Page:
“My child will only be part of your team if they’re the starting goalkeeper on the A team.” My question to all parents of goalkeepers is what’s the benefit of being be on the A team? Here are the 4 main things to consider when you only choose the A team.

RepetitionWe are creatures of habit! 

Have you ever wondered why is that goalkeepers get better with age and experience? Well, the reason is because repetition is everything for us. The more we see, the better we get, therefore goalkeepers who experience the most will grow faster. This is the first mistake most parents and goalkeepers make during the development phase. Unlike field players, we don’t have head to head battles with other players as often during the games. Our physical contact comes with the ground in a training environment. During a game we must be mentally focus, we need to deal with the unpredictable and the only way to deal with this is by seeing more of it. 

Hypothetically let’s look at these two 11 year old goalkeepers; Goalkeeper 1 plays for a mid-table team and goalkeeper 2 plays for the best team. Goalkeeper 1 sees 10-20 crosses per games, 20-30 shots, does 30 goal kicks, engages with the team non stop for 90 minutes and then possibly loses or gets a tie. Goalkeepers 2; sees 2-4 shots per games, 5 crosses, does 5-7 goal kicks, yells more than organize since the team is never in danger, and wins every game. Who do you believe will grow more? 

Complete Engagement: How connected are you?

We need to remember that development is connected to performance. If developed correctly, we should be winning more times than losing. You cannot have one or the other, we can’t say that winning doest matter and only focus on developing, and we can’t say winning is everything and not focus on development. But, how do you know if your goalkeeper is maximizing development? A forward is expected to score, that is his job and the more they score, the more chances we have of winning, as a goalkeeper our best outcome is the way the game begins, 0 goals against. The moment the ref begins the game, our personal result can only get worst with any goal we allow in. 

Complete engagements is the outcome of everything coming together; mental pressure, physical pressure, expectations to perform, expectations to lead. Many times parents say “My goalkeepers speaks but the defense never listens.” Well ask your self, why is that? What is the goalkeeper’s level of complete engagement with the team? The only way to get this complete engagement is by seeing more situations by understanding more than the rest. It’s about learning how to fully communicate and manage your team mates. The goalkeepers must be able to understand how to organize the defense when the opponent is playing with 2 forward, or when playing against 1 striker who is faster than the back 4, or how to participate when their own team plays with a high defensive line and the opponent is playing to counter. All these situations must be mastered by the gk. Therefore I ask again, who will have more success in the long run. Goalkeeper 1 with 30-50 actions per game or Goalkeeper 2 with 10 actions per game?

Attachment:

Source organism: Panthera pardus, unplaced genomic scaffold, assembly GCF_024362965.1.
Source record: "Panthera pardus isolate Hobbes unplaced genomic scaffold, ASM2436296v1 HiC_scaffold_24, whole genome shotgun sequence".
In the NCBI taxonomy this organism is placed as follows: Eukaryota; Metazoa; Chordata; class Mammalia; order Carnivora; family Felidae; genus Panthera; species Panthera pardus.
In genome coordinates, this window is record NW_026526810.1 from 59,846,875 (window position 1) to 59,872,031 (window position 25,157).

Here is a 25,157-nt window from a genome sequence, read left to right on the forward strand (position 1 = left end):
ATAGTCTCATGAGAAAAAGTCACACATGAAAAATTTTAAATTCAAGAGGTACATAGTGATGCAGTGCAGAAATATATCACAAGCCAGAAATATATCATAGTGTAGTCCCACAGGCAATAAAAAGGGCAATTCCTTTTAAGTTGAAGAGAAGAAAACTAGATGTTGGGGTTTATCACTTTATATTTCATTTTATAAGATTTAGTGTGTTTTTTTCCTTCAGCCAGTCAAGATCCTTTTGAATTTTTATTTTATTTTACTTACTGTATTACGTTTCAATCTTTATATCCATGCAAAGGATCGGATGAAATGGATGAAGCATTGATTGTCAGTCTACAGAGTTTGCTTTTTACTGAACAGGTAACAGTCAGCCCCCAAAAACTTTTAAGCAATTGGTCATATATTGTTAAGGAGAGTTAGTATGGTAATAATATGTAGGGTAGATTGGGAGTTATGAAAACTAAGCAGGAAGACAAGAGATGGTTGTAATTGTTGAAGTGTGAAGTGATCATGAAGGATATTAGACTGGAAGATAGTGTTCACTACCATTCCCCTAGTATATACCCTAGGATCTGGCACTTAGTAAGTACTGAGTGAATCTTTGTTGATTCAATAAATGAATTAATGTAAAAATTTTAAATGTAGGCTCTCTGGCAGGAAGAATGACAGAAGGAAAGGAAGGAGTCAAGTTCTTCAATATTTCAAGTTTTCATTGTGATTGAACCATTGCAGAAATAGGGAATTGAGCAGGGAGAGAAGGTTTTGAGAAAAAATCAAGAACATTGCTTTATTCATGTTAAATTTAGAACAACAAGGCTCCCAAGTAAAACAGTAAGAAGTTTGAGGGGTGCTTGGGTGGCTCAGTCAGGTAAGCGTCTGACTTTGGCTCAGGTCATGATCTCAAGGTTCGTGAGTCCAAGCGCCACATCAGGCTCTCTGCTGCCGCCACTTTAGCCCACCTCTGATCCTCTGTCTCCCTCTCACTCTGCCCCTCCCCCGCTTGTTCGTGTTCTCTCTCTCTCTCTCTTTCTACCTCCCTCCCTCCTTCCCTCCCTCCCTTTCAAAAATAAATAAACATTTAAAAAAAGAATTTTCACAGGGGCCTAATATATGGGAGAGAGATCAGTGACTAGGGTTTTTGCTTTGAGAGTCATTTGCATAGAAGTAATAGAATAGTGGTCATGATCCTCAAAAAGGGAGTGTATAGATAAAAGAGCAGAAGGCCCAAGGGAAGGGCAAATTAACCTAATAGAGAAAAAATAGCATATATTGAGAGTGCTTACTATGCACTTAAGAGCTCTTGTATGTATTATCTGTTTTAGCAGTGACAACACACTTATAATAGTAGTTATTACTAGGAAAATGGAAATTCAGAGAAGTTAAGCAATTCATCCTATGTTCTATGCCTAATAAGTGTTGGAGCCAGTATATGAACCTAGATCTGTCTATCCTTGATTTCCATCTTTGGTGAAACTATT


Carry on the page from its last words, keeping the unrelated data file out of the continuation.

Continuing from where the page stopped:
Commitment level; life style or situational 

This is one of my favorite topics to speak about with goalkeepers and parents. We all love to train, we love to dive, we love to work hard, we all love to see the child perform. But how many of us want to work in groups that we believe are beneath our skill level? I ask any parent out there, if your child is 15 and his/her goalkeeper coaches has them training with10 year olds. Will you immediately believe that your goalkeeper shouldn’t be in that group? Would you question your coach if they decide to move your goalkeeper into a group that’s made up of college goalkeepers? 

In 2018 KRONISACADEMY helped develop 35 goalkeepers who received athletic scholarships to play at the collegiate level. With the cost of tuition averaging around 22 thousand per year you can do the math that each family saved with the scholarship that was awarded to these goalkeepers in the Kronis academies. Every goalkeeper in the academy has at one point trained with goalkeepers 5-6 year younger than them for a minimum of 6-8 months. This is how we test the goalkeeper commitment as well as the parents. Frustration is part of the goalkeepers life, they must be able to be mentally there even after they just created the most mistake of their career. If the goalkeeper is nervous the whole team is nervous. We chose the way the game is played. 

The goalkeepers that your child trains with shouldn’t frustrate you or your gk. At the end of the day you’re there to train with the coach not the GKS sourounding your child. This leads to the question, what is the commitment level of the goalkeeper? Will they only try hard when they are moved up? Will they try as hard when moved to the C team, will they quit when they get pushed down from ECNL to club? If they are playing varsity will they try as hard when moved to jv? The goalkeepers who “make it” are the ones that are fully committed, this is why experience in situations of the game must happen at an early age. Because they must understand how to manage it all. 

Time to play for the best team

Once the goalkeeper enters “show case” age is when the goalkeeper should now join the best team. In my opinion a properly developed goalkeeper will only need 2 years to show case his or her talents to the college programs. That being said joining the best team whether is ECNL, DA, or club needs to happen their sophomore and junior year. If the goalkeeper is development correctly then their senior year the focus would be to train as much as possible to make an impact at the college and to stay healty. 

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